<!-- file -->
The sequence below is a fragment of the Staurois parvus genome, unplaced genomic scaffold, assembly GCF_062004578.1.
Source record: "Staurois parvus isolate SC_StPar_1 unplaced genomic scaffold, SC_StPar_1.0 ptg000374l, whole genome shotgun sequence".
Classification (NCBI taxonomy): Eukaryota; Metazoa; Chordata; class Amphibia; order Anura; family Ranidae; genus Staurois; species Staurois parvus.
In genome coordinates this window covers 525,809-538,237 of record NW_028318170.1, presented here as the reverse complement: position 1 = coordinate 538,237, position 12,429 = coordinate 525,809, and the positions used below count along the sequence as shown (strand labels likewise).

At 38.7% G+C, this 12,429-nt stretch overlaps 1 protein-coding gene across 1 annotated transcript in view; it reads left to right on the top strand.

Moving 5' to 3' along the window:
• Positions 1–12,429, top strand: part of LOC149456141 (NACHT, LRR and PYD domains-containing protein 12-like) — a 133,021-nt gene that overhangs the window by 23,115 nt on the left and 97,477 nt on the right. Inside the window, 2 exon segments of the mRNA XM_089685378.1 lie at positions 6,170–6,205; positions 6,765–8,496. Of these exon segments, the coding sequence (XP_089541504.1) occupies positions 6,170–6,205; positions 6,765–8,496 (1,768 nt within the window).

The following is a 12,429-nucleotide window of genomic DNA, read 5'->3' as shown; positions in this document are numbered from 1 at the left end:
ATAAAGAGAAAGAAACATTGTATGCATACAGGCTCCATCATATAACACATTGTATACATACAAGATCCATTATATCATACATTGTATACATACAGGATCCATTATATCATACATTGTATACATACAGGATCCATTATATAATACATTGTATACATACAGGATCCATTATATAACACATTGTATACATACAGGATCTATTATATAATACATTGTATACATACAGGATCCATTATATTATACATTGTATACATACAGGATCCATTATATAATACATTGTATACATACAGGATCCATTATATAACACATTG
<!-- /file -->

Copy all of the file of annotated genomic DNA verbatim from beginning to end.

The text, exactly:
The sequence below is a fragment of the Staurois parvus genome, unplaced genomic scaffold, assembly GCF_062004578.1.
Source record: "Staurois parvus isolate SC_StPar_1 unplaced genomic scaffold, SC_StPar_1.0 ptg000374l, whole genome shotgun sequence".
Classification (NCBI taxonomy): Eukaryota; Metazoa; Chordata; class Amphibia; order Anura; family Ranidae; genus Staurois; species Staurois parvus.
In genome coordinates this window covers 525,809-538,237 of record NW_028318170.1, presented here as the reverse complement: position 1 = coordinate 538,237, position 12,429 = coordinate 525,809, and the positions used below count along the sequence as shown (strand labels likewise).

At 38.7% G+C, this 12,429-nt stretch overlaps 1 protein-coding gene across 1 annotated transcript in view; it reads left to right on the top strand.

Moving 5' to 3' along the window:
• Positions 1–12,429, top strand: part of LOC149456141 (NACHT, LRR and PYD domains-containing protein 12-like) — a 133,021-nt gene that overhangs the window by 23,115 nt on the left and 97,477 nt on the right. Inside the window, 2 exon segments of the mRNA XM_089685378.1 lie at positions 6,170–6,205; positions 6,765–8,496. Of these exon segments, the coding sequence (XP_089541504.1) occupies positions 6,170–6,205; positions 6,765–8,496 (1,768 nt within the window).

The following is a 12,429-nucleotide window of genomic DNA, read 5'->3' as shown; positions in this document are numbered from 1 at the left end:
ATAAAGAGAAAGAAACATTGTATGCATACAGGCTCCATCATATAACACATTGTATACATACAAGATCCATTATATCATACATTGTATACATACAGGATCCATTATATCATACATTGTATACATACAGGATCCATTATATAATACATTGTATACATACAGGATCCATTATATAACACATTGTATACATACAGGATCTATTATATAATACATTGTATACATACAGGATCCATTATATTATACATTGTATACATACAGGATCCATTATATAATACATTGTATACATACAGGATCCATTATATAACACATTG